“I FEEL such a lift of energy and support, and I think people feel a bit more united for the cause. I think that’s incredible.”
That is the view of Mara Ival-Duncan, from Scalloway, after Saturday’s well-attended anti-racism protest which saw an estimated 2,000-plus people take part around Shetland.
But the 19-year-old – who has been at the receiving end of bullying and offensive language in Shetland due to the colour of her skin – said she wished she had that level of support in the community when she was growing up because she “felt quite alone as a young girl”.
An estimated 2,000-plus people were involved in the Shetland Staands wi Black Lives Matter ‘virtual protest’ on Saturday, with the organisers going by the number of posters given out and the constant stream of photos being uploading to social media of people displaying them.
Some pick-up points ran out of posters, while in some instances people had printed off their own.
Mara, who grew up in Shetland before going on to study textiles at Edinburgh College, said after the event it feels as if people are a “bit more united for the cause”.
She said she was first treated differently due to her race while in primary school.
One side of her family is from Cuba, while her mother is Joy Duncan – one of the organisers of Saturday’s event.
“A lot of the experiences I had were small ones,” she said.
“Obviously living with a white mam a lot of people asked if I was adopted.
“The other half of my family is Cuban, which is the black side of my family, and a lot of people who said ‘you’re from Jamaica, you’re from Africa’ and just being really disrespectful and not acknowledging the fact that I’m not from any of those places.”
There was also another instance where she was “bullied in the playground with a Pakistani kid just because we had the same skin colour”.
“And I remember another Asian boy coming into our primary seven class and behind my back some of the boys would compare us and say they must be boyfriend and girlfriend and stuff like that,” Mara said.
“I remember being really hurt when I found that out, because it was said by people who I considered my friends, so that was really hard.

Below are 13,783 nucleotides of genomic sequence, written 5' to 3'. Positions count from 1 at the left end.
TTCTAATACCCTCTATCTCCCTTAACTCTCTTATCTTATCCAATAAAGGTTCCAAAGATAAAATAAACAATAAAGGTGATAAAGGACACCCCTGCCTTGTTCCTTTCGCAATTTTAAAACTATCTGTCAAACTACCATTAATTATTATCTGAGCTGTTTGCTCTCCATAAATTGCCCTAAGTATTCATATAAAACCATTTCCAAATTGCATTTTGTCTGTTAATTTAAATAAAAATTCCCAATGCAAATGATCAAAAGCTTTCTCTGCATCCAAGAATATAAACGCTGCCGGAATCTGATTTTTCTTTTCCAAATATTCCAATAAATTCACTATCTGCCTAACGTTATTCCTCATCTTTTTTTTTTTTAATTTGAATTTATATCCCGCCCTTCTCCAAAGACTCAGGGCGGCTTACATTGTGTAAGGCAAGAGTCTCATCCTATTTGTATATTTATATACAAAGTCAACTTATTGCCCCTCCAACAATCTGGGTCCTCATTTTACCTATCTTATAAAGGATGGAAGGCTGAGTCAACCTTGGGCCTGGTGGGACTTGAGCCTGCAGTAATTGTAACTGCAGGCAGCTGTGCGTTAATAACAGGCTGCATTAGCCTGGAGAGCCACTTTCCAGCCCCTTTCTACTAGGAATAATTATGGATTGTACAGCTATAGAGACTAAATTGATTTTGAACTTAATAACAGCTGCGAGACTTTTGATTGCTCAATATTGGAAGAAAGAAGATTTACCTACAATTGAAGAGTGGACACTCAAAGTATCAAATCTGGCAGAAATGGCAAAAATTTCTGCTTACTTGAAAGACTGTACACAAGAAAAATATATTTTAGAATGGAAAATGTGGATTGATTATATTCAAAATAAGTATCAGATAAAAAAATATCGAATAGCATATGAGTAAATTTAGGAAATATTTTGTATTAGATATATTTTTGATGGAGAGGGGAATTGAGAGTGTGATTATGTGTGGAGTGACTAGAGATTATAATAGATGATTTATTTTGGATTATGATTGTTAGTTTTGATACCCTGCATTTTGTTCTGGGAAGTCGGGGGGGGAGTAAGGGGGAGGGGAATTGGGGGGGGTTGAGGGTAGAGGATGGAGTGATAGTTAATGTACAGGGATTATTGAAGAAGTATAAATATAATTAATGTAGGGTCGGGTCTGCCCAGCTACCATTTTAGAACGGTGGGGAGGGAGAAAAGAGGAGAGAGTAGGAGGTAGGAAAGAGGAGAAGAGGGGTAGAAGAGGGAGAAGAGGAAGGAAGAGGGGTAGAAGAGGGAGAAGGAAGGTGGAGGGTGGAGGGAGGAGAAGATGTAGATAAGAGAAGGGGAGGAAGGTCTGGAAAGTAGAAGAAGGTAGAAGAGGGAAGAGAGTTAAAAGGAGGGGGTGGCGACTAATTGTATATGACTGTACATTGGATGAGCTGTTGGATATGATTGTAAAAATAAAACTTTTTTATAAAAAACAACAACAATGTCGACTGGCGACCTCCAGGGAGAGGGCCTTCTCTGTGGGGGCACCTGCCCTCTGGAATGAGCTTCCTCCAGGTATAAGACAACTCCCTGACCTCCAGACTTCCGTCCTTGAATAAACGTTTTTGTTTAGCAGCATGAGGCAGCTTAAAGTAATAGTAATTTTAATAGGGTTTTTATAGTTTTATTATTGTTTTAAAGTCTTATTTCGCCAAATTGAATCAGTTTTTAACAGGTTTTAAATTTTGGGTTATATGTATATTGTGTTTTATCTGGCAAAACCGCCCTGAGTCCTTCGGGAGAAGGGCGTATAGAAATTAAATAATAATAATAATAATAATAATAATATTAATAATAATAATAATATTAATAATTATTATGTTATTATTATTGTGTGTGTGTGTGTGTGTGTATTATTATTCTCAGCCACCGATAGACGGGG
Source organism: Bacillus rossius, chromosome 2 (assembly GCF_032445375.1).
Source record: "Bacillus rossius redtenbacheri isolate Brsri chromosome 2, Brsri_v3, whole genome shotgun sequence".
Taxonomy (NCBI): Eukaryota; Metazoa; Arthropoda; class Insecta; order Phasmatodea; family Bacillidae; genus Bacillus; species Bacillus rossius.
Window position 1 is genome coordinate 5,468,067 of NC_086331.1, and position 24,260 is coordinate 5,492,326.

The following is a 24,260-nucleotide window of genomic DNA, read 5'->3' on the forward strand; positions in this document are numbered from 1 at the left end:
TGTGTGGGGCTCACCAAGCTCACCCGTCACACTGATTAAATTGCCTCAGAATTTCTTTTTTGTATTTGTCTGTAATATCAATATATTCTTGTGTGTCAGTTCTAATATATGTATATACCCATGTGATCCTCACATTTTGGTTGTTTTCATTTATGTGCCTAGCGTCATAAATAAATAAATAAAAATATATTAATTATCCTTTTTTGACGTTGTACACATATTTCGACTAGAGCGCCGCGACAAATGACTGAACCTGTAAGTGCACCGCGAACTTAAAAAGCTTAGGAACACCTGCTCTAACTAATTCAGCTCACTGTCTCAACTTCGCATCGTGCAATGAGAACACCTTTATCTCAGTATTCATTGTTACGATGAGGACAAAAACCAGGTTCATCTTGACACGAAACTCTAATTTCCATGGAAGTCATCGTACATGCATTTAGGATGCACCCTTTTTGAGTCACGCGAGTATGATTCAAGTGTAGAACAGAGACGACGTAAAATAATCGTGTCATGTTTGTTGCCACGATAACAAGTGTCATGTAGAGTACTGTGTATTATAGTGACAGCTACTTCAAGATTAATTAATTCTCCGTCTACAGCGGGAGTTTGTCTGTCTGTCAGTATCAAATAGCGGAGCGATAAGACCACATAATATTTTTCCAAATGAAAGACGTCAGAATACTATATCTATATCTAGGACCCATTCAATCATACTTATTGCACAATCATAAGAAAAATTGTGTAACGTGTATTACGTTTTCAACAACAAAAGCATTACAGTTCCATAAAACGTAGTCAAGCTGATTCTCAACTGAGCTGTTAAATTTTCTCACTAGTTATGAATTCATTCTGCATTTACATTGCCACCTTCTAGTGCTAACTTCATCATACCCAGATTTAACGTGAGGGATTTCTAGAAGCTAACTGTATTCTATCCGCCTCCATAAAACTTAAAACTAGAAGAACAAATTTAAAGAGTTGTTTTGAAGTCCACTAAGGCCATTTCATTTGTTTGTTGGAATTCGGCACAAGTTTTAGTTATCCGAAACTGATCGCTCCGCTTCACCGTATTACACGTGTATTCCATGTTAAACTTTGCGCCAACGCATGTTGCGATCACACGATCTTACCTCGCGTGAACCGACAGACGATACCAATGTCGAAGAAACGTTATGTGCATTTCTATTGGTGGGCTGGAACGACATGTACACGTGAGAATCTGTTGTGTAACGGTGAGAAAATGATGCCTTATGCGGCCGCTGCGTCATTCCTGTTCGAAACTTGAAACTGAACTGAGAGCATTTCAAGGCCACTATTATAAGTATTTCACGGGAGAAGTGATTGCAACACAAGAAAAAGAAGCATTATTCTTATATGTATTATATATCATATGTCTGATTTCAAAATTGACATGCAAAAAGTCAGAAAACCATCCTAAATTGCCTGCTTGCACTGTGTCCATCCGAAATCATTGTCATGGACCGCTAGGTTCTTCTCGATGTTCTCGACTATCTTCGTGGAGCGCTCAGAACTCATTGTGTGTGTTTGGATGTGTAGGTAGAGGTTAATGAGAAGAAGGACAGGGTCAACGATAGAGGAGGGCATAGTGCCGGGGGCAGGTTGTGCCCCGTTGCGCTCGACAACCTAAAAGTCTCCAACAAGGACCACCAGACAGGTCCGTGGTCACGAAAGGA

“Coming into teenager age there was a lot of the ’N’ word being thrown about, usually in a kind of off the cuff statement, or along with the lyrics of a song, but still as damaging nonetheless.”
She added that at an Up Helly Aa event a couple of years ago the ‘N’ word was “directly said to me, which was probably one of the worst experiences I’ve had”.
Mara said she feels ignorance is largely at play when it comes to people not realising the offensive nature of practices like blackface.
A handful of Up Helly Aa committees have recently either banned it or have confirmed that ‘blacking up’ will not be tolerated at their event.
“I think it’s a lack of cultural diversity in Shetland and just the lack of realisation of how doing these things can affect people,” Mara said.
She said the main argument from people defending the use of blackface was that they were just portraying characters, and not meaning to cause offence.
“Being able to understand that regardless of intent, it’s up to the people that interpret it…what their interpretation of it is and if they find it offensive then you just shouldn’t do it, and for the majority of the black community, that’s just the way it is,” Mara said.
Shetland Staands wi Black Lives Matter organiser Joy Duncan, meanwhile, said she suspects Saturday’s event was the “largest ever protest in the history of Shetland”.
A separate event organised by different people is scheduled for Lerwick on Saturday (20 June), with people invited to walk – while socially distanced – around Clickimin Loch in solidarity with the Black Lives Matter movement.
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